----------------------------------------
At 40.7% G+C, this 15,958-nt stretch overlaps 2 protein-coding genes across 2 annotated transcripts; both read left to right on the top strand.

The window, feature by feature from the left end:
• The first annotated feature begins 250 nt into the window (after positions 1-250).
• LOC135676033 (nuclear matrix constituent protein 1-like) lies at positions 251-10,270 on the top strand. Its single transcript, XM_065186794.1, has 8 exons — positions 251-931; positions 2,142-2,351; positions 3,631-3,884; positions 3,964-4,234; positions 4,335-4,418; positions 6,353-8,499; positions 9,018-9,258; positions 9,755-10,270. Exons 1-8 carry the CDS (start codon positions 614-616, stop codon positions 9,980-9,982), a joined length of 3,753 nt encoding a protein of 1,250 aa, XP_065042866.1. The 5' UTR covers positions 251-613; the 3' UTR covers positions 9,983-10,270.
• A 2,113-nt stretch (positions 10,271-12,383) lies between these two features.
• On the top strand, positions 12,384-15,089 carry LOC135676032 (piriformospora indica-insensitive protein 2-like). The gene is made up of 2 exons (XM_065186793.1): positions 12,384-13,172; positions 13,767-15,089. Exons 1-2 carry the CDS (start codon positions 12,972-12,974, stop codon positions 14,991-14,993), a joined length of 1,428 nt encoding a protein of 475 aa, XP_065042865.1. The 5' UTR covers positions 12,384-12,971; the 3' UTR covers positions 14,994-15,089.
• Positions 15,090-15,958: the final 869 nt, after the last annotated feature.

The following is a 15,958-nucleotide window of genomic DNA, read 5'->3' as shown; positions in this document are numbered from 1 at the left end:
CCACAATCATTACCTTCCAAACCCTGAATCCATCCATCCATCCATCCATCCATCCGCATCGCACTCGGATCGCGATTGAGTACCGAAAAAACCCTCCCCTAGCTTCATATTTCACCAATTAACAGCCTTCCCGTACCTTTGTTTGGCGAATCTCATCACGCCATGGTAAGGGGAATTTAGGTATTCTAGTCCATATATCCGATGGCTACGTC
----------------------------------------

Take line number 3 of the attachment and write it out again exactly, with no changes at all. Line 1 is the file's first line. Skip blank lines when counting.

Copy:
• The first annotated feature begins 250 nt into the window (after positions 1-250).